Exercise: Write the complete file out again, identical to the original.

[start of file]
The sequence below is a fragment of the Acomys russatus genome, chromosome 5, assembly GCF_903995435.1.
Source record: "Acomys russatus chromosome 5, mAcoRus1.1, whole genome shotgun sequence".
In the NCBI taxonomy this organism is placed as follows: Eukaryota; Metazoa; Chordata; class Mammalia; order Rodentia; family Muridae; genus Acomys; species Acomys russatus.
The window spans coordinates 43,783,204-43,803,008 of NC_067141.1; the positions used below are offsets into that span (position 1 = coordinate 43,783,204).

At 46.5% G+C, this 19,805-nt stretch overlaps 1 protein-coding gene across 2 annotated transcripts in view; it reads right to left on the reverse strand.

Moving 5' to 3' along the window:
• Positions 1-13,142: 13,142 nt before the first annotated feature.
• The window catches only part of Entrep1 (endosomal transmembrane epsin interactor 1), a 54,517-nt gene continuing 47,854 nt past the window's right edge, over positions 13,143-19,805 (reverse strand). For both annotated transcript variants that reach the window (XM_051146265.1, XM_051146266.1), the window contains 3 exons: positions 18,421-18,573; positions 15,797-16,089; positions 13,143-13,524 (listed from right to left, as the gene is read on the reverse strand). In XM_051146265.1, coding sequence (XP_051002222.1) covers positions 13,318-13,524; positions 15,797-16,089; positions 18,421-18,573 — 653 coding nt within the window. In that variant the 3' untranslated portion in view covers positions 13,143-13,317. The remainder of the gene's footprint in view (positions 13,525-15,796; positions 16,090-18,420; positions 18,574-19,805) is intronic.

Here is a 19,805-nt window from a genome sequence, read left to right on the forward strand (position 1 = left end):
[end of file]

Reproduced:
The sequence below is a fragment of the Acomys russatus genome, chromosome 5, assembly GCF_903995435.1.
Source record: "Acomys russatus chromosome 5, mAcoRus1.1, whole genome shotgun sequence".
In the NCBI taxonomy this organism is placed as follows: Eukaryota; Metazoa; Chordata; class Mammalia; order Rodentia; family Muridae; genus Acomys; species Acomys russatus.
The window spans coordinates 43,783,204-43,803,008 of NC_067141.1; the positions used below are offsets into that span (position 1 = coordinate 43,783,204).

At 46.5% G+C, this 19,805-nt stretch overlaps 1 protein-coding gene across 2 annotated transcripts in view; it reads right to left on the reverse strand.

Moving 5' to 3' along the window:
• Positions 1-13,142: 13,142 nt before the first annotated feature.
• The window catches only part of Entrep1 (endosomal transmembrane epsin interactor 1), a 54,517-nt gene continuing 47,854 nt past the window's right edge, over positions 13,143-19,805 (reverse strand). For both annotated transcript variants that reach the window (XM_051146265.1, XM_051146266.1), the window contains 3 exons: positions 18,421-18,573; positions 15,797-16,089; positions 13,143-13,524 (listed from right to left, as the gene is read on the reverse strand). In XM_051146265.1, coding sequence (XP_051002222.1) covers positions 13,318-13,524; positions 15,797-16,089; positions 18,421-18,573 — 653 coding nt within the window. In that variant the 3' untranslated portion in view covers positions 13,143-13,317. The remainder of the gene's footprint in view (positions 13,525-15,796; positions 16,090-18,420; positions 18,574-19,805) is intronic.

Here is a 19,805-nt window from a genome sequence, read left to right on the forward strand (position 1 = left end):